No one intentionally decides to be overweight, but obesity is a condition that many people cannot resolve without medical assistance. Stomach surgery for weight loss, also known as bariatric surgery, may seem like a last resort to losing extra pounds and body mass, but can actually prove to the beginning of a new, manageable, healthy lifestyle. Stomach surgery for weight loss can be beneficial for individuals with contributing health conditions such as type 2 diabetes, high blood pressure, heart issues, and sleep apnea.
To learn more about the different types of weight loss surgery and whether or not you could benefit from a surgical procedure, contact our office today to schedule a consultation with our top surgeon.
The three most typical forms of bariatric surgery include adjustable Lap-Band, gastric bypass, and vertical sleeve gastrectomy. Determining which weight loss procedure is optimal for someone will depend on an extensive examination and analysis by a bariatric specialist to see if the patient meets the criteria for stomach surgery, the patient’s individual medical condition, and the patient’s willingness to follow through with lifestyle changes after the surgery. Understanding how each procedure will be performed, how long each surgery will take, the estimated recovery time in the hospital, and the benefits that can result will help will aid the patient in the decision process.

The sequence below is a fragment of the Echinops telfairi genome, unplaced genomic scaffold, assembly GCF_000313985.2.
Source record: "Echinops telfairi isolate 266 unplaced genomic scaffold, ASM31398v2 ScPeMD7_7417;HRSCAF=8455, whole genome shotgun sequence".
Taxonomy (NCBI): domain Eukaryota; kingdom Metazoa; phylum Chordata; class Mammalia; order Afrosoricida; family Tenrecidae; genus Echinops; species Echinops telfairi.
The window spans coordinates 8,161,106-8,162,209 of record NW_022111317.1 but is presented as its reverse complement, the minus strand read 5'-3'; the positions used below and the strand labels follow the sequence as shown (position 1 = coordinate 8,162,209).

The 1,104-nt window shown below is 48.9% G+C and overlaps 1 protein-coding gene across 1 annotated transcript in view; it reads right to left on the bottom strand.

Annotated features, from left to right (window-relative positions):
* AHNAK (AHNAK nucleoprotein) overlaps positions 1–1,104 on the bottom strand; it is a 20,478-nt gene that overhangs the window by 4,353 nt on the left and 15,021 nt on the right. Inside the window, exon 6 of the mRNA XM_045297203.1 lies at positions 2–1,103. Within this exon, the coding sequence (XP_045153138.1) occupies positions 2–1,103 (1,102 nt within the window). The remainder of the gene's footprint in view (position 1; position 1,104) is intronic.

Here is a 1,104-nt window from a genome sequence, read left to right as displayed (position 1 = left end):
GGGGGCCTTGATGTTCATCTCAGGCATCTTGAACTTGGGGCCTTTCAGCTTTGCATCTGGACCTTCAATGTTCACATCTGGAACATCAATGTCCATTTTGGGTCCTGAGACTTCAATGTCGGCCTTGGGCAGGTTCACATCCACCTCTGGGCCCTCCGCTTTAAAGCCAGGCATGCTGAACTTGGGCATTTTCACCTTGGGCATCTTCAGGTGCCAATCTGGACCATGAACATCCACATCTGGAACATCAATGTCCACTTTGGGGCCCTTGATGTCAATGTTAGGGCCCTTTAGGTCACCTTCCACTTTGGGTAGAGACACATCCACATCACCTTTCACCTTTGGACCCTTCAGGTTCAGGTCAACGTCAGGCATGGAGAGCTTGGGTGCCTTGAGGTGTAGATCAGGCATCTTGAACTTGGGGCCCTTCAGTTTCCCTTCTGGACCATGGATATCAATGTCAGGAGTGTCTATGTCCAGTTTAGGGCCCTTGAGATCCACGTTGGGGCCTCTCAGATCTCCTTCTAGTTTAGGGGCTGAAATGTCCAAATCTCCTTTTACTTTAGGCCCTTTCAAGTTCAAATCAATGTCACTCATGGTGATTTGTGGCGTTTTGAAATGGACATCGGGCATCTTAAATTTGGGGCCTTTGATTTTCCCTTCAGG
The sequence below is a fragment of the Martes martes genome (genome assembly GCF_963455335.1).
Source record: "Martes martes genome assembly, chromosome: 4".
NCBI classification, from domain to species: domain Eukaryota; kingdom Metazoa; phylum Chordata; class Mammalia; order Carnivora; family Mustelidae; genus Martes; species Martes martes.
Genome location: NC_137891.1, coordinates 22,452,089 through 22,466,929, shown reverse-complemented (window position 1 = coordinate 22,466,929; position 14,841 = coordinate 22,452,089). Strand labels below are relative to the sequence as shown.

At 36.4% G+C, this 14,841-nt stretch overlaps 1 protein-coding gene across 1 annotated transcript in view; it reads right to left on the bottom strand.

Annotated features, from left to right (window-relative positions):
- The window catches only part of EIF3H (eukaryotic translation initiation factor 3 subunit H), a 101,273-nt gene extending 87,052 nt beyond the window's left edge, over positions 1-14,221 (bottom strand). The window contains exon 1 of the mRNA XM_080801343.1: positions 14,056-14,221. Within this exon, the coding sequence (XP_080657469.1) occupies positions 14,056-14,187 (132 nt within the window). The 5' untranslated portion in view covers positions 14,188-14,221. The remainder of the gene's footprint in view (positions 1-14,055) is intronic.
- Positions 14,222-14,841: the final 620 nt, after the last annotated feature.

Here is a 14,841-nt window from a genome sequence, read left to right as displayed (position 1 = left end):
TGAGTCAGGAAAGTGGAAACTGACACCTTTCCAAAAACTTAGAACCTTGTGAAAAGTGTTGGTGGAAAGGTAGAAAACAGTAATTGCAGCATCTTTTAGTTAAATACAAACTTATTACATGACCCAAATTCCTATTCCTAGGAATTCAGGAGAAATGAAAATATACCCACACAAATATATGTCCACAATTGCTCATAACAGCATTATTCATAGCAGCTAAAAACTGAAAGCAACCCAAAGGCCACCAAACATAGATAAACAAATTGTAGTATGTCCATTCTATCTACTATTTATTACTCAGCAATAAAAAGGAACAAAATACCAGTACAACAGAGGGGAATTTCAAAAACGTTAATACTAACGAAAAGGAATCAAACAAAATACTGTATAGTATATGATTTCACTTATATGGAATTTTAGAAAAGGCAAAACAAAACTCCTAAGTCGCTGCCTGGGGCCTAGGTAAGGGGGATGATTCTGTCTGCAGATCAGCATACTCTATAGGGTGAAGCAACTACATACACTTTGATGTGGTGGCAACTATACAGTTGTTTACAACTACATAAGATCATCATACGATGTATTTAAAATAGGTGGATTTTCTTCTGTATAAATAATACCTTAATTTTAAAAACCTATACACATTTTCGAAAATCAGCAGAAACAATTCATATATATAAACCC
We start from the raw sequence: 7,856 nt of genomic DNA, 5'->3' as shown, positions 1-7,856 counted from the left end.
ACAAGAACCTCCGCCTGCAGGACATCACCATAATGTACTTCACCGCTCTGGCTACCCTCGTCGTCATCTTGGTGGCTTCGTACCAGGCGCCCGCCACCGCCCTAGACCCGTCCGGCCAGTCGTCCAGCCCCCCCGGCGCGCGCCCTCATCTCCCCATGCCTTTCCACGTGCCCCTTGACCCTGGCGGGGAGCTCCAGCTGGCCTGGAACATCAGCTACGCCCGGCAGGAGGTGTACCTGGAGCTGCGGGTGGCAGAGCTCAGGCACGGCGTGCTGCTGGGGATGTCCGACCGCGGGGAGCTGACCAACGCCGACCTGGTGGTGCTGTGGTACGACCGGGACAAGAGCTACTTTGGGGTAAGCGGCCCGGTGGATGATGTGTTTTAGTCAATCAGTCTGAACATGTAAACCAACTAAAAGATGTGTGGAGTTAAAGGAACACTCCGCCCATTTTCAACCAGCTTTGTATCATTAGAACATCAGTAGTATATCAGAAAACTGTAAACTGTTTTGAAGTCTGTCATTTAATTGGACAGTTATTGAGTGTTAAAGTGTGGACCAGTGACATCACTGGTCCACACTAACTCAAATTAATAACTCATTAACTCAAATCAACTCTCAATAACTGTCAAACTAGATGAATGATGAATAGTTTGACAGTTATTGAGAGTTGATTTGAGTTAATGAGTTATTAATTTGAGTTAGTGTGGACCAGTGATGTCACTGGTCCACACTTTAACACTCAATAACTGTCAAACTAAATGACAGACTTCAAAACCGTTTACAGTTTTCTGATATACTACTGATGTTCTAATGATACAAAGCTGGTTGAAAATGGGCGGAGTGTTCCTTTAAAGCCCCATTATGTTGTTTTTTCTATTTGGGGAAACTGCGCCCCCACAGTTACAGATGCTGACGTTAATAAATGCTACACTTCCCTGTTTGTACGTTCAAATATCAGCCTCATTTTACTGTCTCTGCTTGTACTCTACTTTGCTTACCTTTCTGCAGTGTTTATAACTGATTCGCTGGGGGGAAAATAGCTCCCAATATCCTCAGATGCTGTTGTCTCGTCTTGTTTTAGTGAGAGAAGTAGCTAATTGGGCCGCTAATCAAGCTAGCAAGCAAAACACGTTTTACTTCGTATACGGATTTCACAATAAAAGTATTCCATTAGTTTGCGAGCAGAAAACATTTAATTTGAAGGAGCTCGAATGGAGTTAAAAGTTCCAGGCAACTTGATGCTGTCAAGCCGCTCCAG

TYPES OF STOMACH SURGERY FOR WEIGHT LOSS
This is a minimally invasive procedure that is performed laparoscopically to reduce the amount of visible scars. The patient is given a general anesthetic and will be asleep during the surgery. A special saline-filled band is positioned around the upper part of the stomach to divide the organ into two parts. If the surgery is done as an outpatient procedure, the patient may be able to go home a few hours after recovery. If performed as a regular form of surgery, the patient may need an overnight stay in the hospital. The Lap-Band process has a faster recovery time than other forms of stomach surgery. The constricting effect of the band will need to be professionally examined and adjusted, without any further surgery, every 6 to 8 weeks. The desired effect of lap-banding is that food will go to the upper, smaller part of the stomach above the band and the patient will feel full faster than before the surgery. The food then slowly passes through the lower stomach area and will be digested normally.